STOP with F Words!
I once asked a client to talk about his feelings in regards to a concern of his and he got squeamish, “Ah fuck, not the “F” words…”
I said, “Yes, the “F” words!” and suggested we brainstorm options for him to process his feelings rather than avoid them.
Most of us grow up knowing diddly squat about processing feelings which makes sense because our education system puts little emphasis on teaching about feelings. We learn about math and science, but those skills don’t help much when we’re facing intense feelings of jealousy, navigating the turbulence of a divorce, or experiencing the day-to-day stressors of raising kids.
As a result of this lack of knowledge with processing our feelings, we tend to dodge them (either consciously or unconsciously) by burying them, ignoring them, or straight up rejecting them. These dodging tactics are no good! The outcome is usually a sense of disconnection and our close relationships begin to unravel.
In my work as a communications coach I help people identify, process and communicate their feelings in order to achieve a greater sense of connection and nurture healthy relationships. To be clear, I am not a flawless communicator of my feelings. I am, however, fully committed to deepening my understanding of feelings and continually learn from the ongoing research about human connection.
I think it’s important for people to explore and talk about their feelings. In particular, I encourage people to look closely at the intense feelings they tend to judge as “bad” and are inclined to avoid or reject. I love examining my feelings and I’ve discovered that none of them are actually bad or wrong! Any negative experience I’ve had with a feeling is the result of me not effectively processing it and reacting in problematic ways.
Take anger as an example. There have been times when I’ve felt angry and I acted inappropriately by punching a wall, throwing things, and/or yelling at people who I care about. The outcome of those reactions was often negative and generated more problems. There are other times when I’ve felt angry and I became courageous, asserted myself and responded in a way that helped me grow. The outcome of those responses was a sense of empowerment and responsibility.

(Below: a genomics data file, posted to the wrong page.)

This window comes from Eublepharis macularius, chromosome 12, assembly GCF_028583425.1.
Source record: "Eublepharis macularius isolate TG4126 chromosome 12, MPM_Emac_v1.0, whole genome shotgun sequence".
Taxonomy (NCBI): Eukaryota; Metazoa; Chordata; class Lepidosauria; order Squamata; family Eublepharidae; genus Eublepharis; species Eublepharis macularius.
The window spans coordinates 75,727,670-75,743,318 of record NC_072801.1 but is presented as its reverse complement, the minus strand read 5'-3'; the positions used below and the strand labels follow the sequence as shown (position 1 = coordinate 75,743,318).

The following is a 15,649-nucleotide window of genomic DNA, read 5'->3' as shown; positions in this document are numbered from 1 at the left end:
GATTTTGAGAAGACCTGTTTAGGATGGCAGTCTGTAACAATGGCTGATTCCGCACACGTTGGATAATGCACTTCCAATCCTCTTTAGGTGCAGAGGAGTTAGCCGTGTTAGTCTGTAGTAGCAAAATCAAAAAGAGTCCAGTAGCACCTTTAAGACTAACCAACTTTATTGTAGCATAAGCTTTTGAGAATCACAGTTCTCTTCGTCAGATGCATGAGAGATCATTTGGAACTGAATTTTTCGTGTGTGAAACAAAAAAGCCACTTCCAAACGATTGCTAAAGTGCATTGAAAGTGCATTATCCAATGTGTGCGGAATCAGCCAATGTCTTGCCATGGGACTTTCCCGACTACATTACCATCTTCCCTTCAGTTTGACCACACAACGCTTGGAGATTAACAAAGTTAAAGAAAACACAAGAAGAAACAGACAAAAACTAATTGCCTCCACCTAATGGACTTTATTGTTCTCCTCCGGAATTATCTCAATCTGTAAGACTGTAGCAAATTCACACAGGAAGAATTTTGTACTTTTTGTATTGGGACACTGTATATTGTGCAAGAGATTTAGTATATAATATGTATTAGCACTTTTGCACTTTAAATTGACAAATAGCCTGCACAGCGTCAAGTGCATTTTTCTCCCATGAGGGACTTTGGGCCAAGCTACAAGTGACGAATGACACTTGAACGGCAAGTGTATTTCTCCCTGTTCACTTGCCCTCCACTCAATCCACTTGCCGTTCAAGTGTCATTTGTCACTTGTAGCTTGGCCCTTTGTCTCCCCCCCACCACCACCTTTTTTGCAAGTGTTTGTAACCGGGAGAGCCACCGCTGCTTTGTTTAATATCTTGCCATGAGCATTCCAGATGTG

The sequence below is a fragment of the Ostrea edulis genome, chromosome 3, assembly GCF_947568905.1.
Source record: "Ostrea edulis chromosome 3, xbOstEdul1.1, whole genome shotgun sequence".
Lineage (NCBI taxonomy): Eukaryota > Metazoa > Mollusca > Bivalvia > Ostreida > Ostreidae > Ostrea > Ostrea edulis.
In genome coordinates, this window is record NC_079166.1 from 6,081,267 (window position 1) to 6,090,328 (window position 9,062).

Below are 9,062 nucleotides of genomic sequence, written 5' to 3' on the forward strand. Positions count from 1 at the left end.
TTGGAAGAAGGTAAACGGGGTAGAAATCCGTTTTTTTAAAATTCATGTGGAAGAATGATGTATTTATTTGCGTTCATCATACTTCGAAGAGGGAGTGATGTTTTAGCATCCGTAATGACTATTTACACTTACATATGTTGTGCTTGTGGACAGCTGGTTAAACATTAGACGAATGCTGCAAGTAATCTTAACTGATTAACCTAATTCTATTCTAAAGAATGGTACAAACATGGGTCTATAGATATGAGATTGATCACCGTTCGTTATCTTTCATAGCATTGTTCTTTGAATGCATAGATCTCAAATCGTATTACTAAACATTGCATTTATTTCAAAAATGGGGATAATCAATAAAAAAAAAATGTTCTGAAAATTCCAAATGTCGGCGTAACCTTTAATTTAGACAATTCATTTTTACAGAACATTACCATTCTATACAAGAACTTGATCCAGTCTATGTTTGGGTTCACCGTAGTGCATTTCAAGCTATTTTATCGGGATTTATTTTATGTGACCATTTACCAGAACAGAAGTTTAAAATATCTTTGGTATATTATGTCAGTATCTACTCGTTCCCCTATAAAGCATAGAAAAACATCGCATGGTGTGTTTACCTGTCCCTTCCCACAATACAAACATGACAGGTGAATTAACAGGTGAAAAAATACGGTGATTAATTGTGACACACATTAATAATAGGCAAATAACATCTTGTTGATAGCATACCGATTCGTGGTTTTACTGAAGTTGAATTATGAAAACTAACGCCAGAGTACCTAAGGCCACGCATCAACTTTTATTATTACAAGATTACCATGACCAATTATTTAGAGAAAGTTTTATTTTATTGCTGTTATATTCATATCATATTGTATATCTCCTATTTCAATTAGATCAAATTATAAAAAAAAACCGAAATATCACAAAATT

it’s how I react to feeling angry that can be problematic.
I’d like to share one of my most popular strategies for minimizing problematic reactions to intense feelings. The strategy is called the “STOP Technique” which consists of four simple steps, I encourage you to share the technique with your family, it’s suitable for ALL ages!
The acronym stands for:
S Stop – Notice when you’re feeling emotionally charged and reacting in ways that could be problematic – yelling, blaming, throwing things. Then, stop whatever you’re doing. This can be difficult, but take the time to stop. I recently used this step when my spouse, Gord, and I were escalating in a conflict about our schedules. I began talking over him and had no interest in listening to what he had to say. I knew it was time to stop as soon as I noticed my voice was loaded with sarcasm and an unkind tone.
T Take deep breaths – Count 3-5 deep breaths. When you take a few deep breaths, it calms your nervous system and you’re better able to investigate your feelings without getting entangled in them. In my example of the recent situation with Gord, I counted a few breaths and realized that I was feeling; annoyance, hopelessness, fear, and shame.
O Open senses – Bring your mind to the present moment by noticing what you see, taste, smell, hear, touch. You’re more likely to respond appropriately to your feelings when your mind is not wandering with rehashing past experiences, or over-thinking and worrying about the future. For example, I was able to recognize that my feelings of hopelessness and fear came from ruminating about our past challenges of not having enough time together and catastrophizing that we will NEVER have enough time together. It was helpful for me to ground myself in the moment by making intentional eye contact with Gord, touching the surface of my couch, and tasting the warmth of my cup of tea.
P Plan – Make a plan for processing your charged feelings. Is there tension building in your body from the stress? Maybe you need to get out for a walk. Are you feeling drained? Maybe you need to take a nap. Are you low on fuel and “hangry”? Maybe you need to eat. Once I opened my senses, I noticed stiffness in my body and decided to process my elevated feelings while taking a 20 minute bath. The warm water softened my body and mind which made me more flexible in negotiating our schedules.***The Plan step is the final shift and enables us to respond in healthier ways.
Remember F words are not bad and I encourage you to examine the feelings you find most challenging. The next time you notice elevated feelings and negative reactions arise, use the STOP technique. This is a skill set that can help you overcome emotional stress and maintain optimal connections with loved ones.
I’d like to hear what you experience with the STOP technique and look forward to reading your stories, please connect with me over the upcoming weeks.
All my best,